Image © Katie Rose Johnston
The practice of assembling cabinets of curiosities, or Wunderkammers, may date back to the 16th century, but the human impulse to collect, document, study, and learn from our surroundings goes back millennia. Scottish artist Katie Rose Johnston, who works as Manifesto, celebrates the timeless pastime of collecting in her series Curiosity Clouds. Exploring ceramics at the intersection of art and history, she draws inspiration from natural phenomena and blurring the line between form and function.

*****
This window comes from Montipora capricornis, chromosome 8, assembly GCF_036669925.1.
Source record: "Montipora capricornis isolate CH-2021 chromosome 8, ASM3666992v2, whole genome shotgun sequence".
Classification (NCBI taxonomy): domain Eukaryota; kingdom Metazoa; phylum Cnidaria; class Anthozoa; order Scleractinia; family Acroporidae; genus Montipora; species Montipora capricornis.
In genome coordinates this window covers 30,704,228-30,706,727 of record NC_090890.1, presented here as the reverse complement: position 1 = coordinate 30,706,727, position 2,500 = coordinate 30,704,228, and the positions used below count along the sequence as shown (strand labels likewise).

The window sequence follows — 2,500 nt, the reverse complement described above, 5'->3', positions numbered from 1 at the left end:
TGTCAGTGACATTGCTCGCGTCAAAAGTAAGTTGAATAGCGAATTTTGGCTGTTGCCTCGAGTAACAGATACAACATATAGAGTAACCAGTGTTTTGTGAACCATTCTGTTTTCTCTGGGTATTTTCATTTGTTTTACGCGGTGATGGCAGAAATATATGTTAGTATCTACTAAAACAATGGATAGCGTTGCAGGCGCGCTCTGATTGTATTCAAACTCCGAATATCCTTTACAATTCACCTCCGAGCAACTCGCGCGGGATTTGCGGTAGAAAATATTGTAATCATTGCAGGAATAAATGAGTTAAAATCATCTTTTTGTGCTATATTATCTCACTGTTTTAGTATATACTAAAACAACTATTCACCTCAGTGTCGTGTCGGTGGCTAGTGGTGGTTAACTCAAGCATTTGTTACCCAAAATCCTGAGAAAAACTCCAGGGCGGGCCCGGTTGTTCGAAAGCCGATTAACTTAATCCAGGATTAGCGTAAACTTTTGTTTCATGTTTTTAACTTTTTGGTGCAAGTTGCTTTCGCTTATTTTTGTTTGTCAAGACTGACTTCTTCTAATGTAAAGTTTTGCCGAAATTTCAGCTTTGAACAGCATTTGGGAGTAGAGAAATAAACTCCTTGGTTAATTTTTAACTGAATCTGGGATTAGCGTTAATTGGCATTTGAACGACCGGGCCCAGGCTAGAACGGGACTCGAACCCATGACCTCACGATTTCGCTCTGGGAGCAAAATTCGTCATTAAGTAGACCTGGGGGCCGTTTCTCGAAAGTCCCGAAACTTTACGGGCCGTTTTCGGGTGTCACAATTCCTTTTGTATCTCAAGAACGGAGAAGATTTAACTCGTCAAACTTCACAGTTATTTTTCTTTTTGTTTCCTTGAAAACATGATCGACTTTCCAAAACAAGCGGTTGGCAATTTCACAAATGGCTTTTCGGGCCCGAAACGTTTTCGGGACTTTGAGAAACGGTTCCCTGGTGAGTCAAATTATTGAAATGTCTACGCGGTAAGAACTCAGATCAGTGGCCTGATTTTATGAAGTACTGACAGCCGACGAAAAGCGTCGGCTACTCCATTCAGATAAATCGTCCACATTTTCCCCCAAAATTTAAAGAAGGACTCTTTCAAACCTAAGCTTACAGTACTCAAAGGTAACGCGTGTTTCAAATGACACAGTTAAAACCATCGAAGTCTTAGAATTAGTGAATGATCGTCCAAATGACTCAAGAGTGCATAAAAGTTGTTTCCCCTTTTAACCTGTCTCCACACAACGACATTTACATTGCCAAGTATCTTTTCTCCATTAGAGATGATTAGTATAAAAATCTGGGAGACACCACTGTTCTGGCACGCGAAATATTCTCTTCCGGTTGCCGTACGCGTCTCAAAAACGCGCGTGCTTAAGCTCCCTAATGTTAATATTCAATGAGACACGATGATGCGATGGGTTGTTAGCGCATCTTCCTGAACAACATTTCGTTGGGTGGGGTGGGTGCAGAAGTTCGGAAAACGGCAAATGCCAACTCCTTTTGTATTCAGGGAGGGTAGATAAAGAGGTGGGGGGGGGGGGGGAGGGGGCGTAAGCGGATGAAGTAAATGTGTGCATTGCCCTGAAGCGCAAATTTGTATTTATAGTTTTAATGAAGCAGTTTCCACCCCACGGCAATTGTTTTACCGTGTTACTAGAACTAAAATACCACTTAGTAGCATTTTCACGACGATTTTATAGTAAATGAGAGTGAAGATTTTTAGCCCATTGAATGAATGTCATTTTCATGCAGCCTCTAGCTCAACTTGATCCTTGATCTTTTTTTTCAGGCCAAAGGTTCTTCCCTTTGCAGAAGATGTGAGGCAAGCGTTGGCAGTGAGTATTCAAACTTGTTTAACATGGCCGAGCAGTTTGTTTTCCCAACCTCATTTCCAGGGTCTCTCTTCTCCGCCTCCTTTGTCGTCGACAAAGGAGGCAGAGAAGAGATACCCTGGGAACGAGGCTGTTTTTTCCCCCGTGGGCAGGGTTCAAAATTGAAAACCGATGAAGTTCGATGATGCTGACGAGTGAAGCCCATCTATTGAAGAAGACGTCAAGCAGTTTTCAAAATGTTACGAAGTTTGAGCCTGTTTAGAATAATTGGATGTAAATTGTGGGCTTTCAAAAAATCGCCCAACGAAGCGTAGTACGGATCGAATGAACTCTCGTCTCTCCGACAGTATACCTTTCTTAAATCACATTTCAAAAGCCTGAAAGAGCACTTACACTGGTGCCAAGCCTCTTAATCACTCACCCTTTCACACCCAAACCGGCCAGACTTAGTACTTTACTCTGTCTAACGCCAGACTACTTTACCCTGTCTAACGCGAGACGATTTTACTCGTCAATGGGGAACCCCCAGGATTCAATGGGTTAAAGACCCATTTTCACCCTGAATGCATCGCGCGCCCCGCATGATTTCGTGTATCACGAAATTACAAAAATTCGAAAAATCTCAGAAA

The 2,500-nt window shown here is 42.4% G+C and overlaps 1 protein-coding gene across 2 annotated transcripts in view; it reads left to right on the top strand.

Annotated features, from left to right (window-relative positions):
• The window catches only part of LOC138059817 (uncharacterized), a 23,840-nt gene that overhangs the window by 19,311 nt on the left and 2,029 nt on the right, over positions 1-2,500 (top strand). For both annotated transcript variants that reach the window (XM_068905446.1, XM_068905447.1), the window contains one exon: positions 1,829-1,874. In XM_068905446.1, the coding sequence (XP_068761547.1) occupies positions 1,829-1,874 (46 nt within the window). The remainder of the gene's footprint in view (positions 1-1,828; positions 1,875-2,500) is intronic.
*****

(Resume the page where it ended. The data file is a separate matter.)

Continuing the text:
Johnston was inspired to create the organic forms after a visit to The Hunterian in Glasgow, where she was fascinated by a vitrine tucked away in the rear of the museum. Displaying bird and insect nests from around the world, it included a cross-section of a termite mound featuring an elaborate network of compartments that the insects use for ventilation. “It was a really compelling form that mimicked a set of printer’s drawers in my mother’s home, which were filled with bits and bobs, mudlarked treasures, and our childhood crafts,” she tells Colossal. “The form of the dissected termite mound was really appealing, like a Wunderkammer from an alternate universe.”